Johnny Majors

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Johnny Majors
JohnnyMajorsPitt2009.jpg
Majors in 2009
Sport(s) Football
Biographical details
Born (1935-05-21) May 21, 1935 (age 79)
Lynchburg, Tennessee
Playing career
1953–1956
1957
Tennessee
Montreal Alouettes
Position(s) Halfback
Coaching career (HC unless noted)
1957
1958–1959
1960–1963
1964–1967
1968–1972
1973–1976
1977–1992
1993–1996
Tennessee (GA)
Tennessee (backfield)
Mississippi State (DB)
Arkansas (assistant)
Iowa State
Pittsburgh
Tennessee
Pittsburgh
Head coaching record
Overall 185–137–10
Bowls 9–7
Statistics
College Football Data Warehouse
Accomplishments and honors
Championships
1 National (1976)
3 SEC (1985, 1989–1990)
Awards
All-American, 1956
2x SEC MVP (1955–1956)
Walter Camp Coach of the Year (1973)
AFCA Coach of the Year (1976)
Sporting News College Football COY (1976)
SEC Coach of the Year (1985)
College Football Hall of Fame
Inducted in 1987 (profile)

Johnny Majors (born May 21, 1935) is a former American football player and coach. A standout halfback at the University of Tennessee, he was an All-American in 1956 and a two-time winner of the Southeastern Conference Most Valuable Player award, in 1955 and 1956. He finished second to Paul Hornung in voting for the Heisman Trophy in 1956. Majors served as the head football coach at Iowa State University (1968–1972), the University of Pittsburgh (1973–1976, 1993–1996), and Tennessee (1977–1992), compiling a career college football record of 185–137–10. His 1976 Pittsburgh squad won a national championship after capping a 12–0 season with a victory in the Sugar Bowl. Majors was inducted into the College Football Hall of Fame as a player in 1987.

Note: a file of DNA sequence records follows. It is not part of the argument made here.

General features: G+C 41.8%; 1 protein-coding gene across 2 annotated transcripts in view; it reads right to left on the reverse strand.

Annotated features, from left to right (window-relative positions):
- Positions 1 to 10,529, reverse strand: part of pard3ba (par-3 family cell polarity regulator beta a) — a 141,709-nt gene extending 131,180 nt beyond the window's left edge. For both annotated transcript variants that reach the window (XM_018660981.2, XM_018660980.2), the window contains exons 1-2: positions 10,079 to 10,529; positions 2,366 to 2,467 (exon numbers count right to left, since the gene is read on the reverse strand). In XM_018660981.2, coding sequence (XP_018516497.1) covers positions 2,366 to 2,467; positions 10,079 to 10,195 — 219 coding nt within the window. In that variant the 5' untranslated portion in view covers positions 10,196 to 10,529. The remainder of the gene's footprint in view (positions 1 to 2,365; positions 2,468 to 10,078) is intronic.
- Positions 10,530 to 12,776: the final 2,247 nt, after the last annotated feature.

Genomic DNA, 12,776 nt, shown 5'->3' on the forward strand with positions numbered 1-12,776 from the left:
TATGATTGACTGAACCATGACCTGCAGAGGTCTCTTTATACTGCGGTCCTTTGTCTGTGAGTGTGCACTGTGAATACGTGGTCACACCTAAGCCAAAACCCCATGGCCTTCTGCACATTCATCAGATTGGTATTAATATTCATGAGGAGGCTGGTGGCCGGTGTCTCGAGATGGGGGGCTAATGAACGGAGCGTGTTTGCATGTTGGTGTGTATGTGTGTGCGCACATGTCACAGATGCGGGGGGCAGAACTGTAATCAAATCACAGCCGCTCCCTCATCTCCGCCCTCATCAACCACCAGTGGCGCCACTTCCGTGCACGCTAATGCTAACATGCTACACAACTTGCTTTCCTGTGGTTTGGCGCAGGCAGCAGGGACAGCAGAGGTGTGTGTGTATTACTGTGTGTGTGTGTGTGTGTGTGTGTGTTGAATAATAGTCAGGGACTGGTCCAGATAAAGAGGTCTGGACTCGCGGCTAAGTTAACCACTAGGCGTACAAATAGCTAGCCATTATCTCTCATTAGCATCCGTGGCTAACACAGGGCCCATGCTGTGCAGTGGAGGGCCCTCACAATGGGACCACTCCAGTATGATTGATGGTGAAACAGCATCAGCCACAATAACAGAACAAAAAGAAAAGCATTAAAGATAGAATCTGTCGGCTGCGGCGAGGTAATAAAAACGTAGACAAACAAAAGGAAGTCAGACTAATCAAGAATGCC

Playing career[edit]

Majors played high school football for the Huntland Hornets of Franklin County, Tennessee. They won the state championship in 1951. Majors' father, Shirley Majors, was the head coach at Huntland from 1949 to 1957 and then head coach at The University of the South, Sewanee, from 1957 to 1977. Majors also played alongside his brother, Joe, at Huntland. Another brother, Bobby, also played at Tennessee and professionally for the Cleveland Browns. In all, Majors had four brothers, who all played football. Johnny was the oldest.

A triple-threat tailback at the University of Tennessee, one of the last schools to use the single-wing rather than some version of the T formation, Majors was an All-American and runner-up for the Heisman Trophy in 1956. Majors lost the Heisman Trophy to Paul Hornung, who starred for Notre Dame, which had a losing record (2–8). To date, this is the only time the Heisman Trophy has been awarded to a player on a losing team. Many fans of college football, particularly Tennessee fans, believe that Hornung won the Heisman because he played for the storied Notre Dame program, although Hornung did lead his team in passing, rushing, scoring, kickoff and punt returns, punting, and passes broken up and was second in interceptions and tackles made.

Majors is a member of the Sigma Chi fraternity. He played for the Montreal Alouettes of the Canadian Football League in 1957 and then became an assistant coach at several schools.

Coaching career[edit]

Iowa State[edit]

Majors was the 24th head football coach for the Iowa State University Cyclones located in Ames, Iowa and he held that position for five seasons, from 1968 until 1972. His career coaching record at Iowa state was 24–30–1. Majors ranks seventh at Iowa State in total wins and 16th in winning percentage.[1]

Pittsburgh[edit]

After Iowa State, Majors found his greatest success as coach of the University of Pittsburgh Panthers in 1973. In Pittsburgh he recruited such greats as Heisman Trophy winner Tony Dorsett and Matt Cavanaugh, among others. The Panthers won the national title in 1976, after which Majors went back to his alma mater. Majors also received National Coach of the Year honors for that season.

Tennessee[edit]

At Tennessee, Majors achieved success in the 1980s and early 1990s winning three SEC championships (in 1985, 1989, and 1990), but falling short of a national title. In 1989, the Majors-led Vols followed a 5–6 season with an 11–1 season, the largest turnaround of the year.